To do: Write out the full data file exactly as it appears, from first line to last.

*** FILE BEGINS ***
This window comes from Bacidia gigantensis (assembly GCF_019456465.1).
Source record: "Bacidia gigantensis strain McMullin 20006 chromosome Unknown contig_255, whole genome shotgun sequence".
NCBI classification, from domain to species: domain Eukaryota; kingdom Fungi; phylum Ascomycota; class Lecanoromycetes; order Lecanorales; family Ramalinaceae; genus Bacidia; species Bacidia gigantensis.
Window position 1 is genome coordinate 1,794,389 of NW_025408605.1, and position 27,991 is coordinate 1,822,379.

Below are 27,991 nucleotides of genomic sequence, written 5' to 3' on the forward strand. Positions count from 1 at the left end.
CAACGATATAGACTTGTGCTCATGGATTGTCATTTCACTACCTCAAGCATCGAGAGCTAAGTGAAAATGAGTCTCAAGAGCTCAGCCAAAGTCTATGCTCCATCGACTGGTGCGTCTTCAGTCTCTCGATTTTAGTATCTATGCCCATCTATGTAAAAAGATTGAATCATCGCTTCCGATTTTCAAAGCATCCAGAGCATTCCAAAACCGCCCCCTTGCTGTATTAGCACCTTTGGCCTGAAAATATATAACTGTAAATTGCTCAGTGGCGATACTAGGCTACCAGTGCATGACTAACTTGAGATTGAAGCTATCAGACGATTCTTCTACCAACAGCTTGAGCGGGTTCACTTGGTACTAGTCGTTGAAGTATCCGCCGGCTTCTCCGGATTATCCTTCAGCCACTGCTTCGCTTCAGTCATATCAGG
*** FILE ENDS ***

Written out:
This window comes from Bacidia gigantensis (assembly GCF_019456465.1).
Source record: "Bacidia gigantensis strain McMullin 20006 chromosome Unknown contig_255, whole genome shotgun sequence".
NCBI classification, from domain to species: domain Eukaryota; kingdom Fungi; phylum Ascomycota; class Lecanoromycetes; order Lecanorales; family Ramalinaceae; genus Bacidia; species Bacidia gigantensis.
Window position 1 is genome coordinate 1,794,389 of NW_025408605.1, and position 27,991 is coordinate 1,822,379.

Below are 27,991 nucleotides of genomic sequence, written 5' to 3' on the forward strand. Positions count from 1 at the left end.
CAACGATATAGACTTGTGCTCATGGATTGTCATTTCACTACCTCAAGCATCGAGAGCTAAGTGAAAATGAGTCTCAAGAGCTCAGCCAAAGTCTATGCTCCATCGACTGGTGCGTCTTCAGTCTCTCGATTTTAGTATCTATGCCCATCTATGTAAAAAGATTGAATCATCGCTTCCGATTTTCAAAGCATCCAGAGCATTCCAAAACCGCCCCCTTGCTGTATTAGCACCTTTGGCCTGAAAATATATAACTGTAAATTGCTCAGTGGCGATACTAGGCTACCAGTGCATGACTAACTTGAGATTGAAGCTATCAGACGATTCTTCTACCAACAGCTTGAGCGGGTTCACTTGGTACTAGTCGTTGAAGTATCCGCCGGCTTCTCCGGATTATCCTTCAGCCACTGCTTCGCTTCAGTCATATCAGG